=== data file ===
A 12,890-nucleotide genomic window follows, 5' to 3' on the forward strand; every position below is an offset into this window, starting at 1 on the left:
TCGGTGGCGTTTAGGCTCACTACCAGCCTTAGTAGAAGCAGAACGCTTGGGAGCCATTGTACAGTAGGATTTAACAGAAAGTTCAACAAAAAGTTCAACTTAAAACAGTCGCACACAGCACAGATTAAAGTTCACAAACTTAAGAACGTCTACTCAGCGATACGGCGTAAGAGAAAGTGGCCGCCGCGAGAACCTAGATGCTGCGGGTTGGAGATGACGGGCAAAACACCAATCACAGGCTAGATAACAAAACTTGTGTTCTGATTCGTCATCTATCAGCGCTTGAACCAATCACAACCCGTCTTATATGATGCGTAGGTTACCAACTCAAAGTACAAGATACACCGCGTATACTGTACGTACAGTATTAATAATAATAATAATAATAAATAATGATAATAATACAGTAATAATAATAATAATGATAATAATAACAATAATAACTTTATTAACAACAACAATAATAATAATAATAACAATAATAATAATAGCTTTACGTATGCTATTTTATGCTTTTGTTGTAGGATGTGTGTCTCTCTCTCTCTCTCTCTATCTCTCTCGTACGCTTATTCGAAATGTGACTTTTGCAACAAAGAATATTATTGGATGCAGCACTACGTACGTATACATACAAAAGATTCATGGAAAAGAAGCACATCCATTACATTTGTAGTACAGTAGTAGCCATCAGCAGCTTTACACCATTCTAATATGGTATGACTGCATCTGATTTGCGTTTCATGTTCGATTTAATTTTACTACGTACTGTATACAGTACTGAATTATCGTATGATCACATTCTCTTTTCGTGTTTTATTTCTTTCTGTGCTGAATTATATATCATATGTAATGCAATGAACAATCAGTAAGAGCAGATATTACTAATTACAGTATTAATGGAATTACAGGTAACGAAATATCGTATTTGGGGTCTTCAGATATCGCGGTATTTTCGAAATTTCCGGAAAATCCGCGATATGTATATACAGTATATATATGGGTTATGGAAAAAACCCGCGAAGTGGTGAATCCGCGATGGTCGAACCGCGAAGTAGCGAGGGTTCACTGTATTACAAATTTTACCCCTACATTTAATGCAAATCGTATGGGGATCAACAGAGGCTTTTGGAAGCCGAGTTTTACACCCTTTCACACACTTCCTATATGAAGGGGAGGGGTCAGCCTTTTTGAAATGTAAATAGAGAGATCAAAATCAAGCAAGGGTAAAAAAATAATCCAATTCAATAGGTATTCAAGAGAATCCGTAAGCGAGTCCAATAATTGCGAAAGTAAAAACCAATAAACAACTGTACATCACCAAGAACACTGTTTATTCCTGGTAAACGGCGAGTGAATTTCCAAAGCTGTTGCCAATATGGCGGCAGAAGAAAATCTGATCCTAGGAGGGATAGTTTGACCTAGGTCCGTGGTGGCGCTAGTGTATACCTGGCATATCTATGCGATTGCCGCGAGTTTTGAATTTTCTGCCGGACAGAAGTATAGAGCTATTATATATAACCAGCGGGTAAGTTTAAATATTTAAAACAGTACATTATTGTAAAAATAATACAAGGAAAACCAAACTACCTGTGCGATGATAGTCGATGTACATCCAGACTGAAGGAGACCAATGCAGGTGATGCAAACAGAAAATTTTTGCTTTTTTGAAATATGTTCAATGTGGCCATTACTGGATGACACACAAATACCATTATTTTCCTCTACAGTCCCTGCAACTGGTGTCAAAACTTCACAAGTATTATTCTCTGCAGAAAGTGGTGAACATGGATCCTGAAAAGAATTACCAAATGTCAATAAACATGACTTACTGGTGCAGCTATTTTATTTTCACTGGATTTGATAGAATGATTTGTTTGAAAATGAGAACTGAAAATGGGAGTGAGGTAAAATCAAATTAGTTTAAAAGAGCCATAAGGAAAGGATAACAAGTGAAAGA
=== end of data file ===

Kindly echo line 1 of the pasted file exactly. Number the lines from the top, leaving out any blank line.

A 12,890-nucleotide genomic window follows, 5' to 3' on the forward strand; every position below is an offset into this window, starting at 1 on the left: